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Laid-back and local Arosa

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A Swiss Winter’s Tale

The Alpine towns of Arosa and St. Moritz deliver world-class skiing and dining, with a mountain of difference between them. Which resort is right for you?
DAVID KEITH
Long famous for mountains, chocolate, mountains of chocolate, and excellent skiing, Switzerland’s world-renowned ski resorts offer a variety of terrain, off-mountain activities, cuisine, and fine dining, all geared toward making your ski vacation a memorable experience. Between the glitz and glamour of St. Moritz and the laid-back atmosphere at Arosa, the hard-core skiers and snowboarders will find a place to ski and board some of the best terrain, and eat and drink some of the best food, wine, and beer in the world.
The Carlton Hotel is perched high above the town

ST. MORITZ

You know you’ve arrived in St. Moritz when the hotel car meeting you at the train station is a jet-black Bentley Mulsanne. Long the winter playland of the jet set, celebrities, and even James Bond, St. Moritz consists of five ski areas: Lagalb, Diavolezza, Corvatsch, Furtschellas, and Corviglia, which offer a total of 56 lifts serving 220 miles of skiable terrain (plus another 140 miles of cross-country trails).

For the hard-core downhillers, take the train or a ski bus to Diavolezza and Lagalb. Ascending to just under 10,000 feet, Diavolezza has two challenging intermediate trails and a long, ungroomed, mostly intermediate run along the glacier that takes 45 minutes to complete. It is advisable to hire a guide for the off-piste areas. At Lagalb, be prepared to ski the steepest slope in the Alps. Beginners, intermediate skiers, and families can ski Corviglia’s groomed beginner trails, while enjoying easy access from the large base area. On-mountain dining experiences include Pizzeria Chadafö (the signature wood-fired calzone is made with tomato, mozzarella, prosciutto, parmigiana, and fresh oregano; be sure to make a reservation before you hit the slopes). Or, schuss over to Bergrestaurant Chamanna off the Munt da San Murezzan lift for local specialties, including rösti (a cross between a potato pancake and hash browns), wursts, fresh pretzels, and an extensive beer list.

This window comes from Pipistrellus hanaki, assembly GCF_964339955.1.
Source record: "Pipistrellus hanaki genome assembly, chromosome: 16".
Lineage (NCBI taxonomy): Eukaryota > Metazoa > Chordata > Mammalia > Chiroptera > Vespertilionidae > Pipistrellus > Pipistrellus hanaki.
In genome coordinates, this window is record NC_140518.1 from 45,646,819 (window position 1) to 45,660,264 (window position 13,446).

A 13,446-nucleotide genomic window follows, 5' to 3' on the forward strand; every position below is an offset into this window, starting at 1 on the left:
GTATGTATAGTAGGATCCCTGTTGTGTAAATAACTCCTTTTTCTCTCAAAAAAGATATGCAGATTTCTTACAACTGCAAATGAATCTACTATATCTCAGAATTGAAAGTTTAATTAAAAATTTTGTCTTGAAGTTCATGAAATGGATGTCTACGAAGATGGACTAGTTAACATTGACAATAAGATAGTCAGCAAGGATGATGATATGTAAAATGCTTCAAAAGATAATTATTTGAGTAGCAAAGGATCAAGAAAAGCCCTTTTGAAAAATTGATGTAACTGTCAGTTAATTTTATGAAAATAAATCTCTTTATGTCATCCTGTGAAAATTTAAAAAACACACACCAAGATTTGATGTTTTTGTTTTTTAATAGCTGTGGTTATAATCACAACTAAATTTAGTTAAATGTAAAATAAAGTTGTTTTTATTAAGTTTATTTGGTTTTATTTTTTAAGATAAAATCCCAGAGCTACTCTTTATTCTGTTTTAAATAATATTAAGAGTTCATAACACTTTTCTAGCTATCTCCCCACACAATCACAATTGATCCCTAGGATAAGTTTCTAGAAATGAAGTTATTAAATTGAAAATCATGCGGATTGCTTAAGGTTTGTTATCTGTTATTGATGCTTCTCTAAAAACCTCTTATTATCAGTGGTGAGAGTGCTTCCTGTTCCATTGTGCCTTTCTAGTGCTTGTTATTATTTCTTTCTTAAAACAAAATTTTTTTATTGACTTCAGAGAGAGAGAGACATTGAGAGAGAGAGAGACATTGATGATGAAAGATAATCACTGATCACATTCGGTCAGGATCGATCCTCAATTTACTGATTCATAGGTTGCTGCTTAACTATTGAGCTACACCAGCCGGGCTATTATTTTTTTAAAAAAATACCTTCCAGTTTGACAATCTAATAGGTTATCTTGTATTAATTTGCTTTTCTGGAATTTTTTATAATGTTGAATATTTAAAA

Corvatsch, the area’s highest mountain, has a 2.6-mile night run, a snow park, and plenty of off-piste skiing. For an unusual on-mountain dining experience, try Kuhstall; it converts from a cow barn in the summer to a homestyle restaurant during ski season. Ustaria Rabgiusa, between Corvatsch and Furtschellas, serves a specialty called piadina (Italian flatbread filled with meats, cheeses, and other delicacies).

Off-mountain in late January, St. Moritz hosts the Snow Polo World Cup (snowpolo-stmoritz.com). In addition to being the only high-goal snow polo tournament, the event was the first-ever snow polo tournament and remains as much about the food and social scene as the competition. In town, Casino St. Moritz (casinostmoritz.ch) offers blackjack, poker, roulette, and slot machines. Take your winnings to the high-end shops, including Bucherer, Louis Vuitton, Moncler, Prada, Hermès, and Jimmy Choo. Läderach has been named one of Switzerland’s top chocolate shops.

At the end of the day, that black Bentley will take you back to the Carlton Hotel (carlton-stmoritz.ch). Originally built in 1913, and completely modernized in 2007 by designer Carlo Rampazzi, the Carlton has 60 lake-facing, butler-serviced suites, including a penthouse apartment. Enjoy a cocktail at the Carlton Bar while sitting by the fireplace and sampling small bites from the kitchen. The three-story spa includes a sauna, indoor/outdoor heated pool, cold plunge, individual treatment rooms, and products by The Organic Pharmacy. Restaurant Romanoff serves a lavish breakfast buffet, along with local specialties for dinner.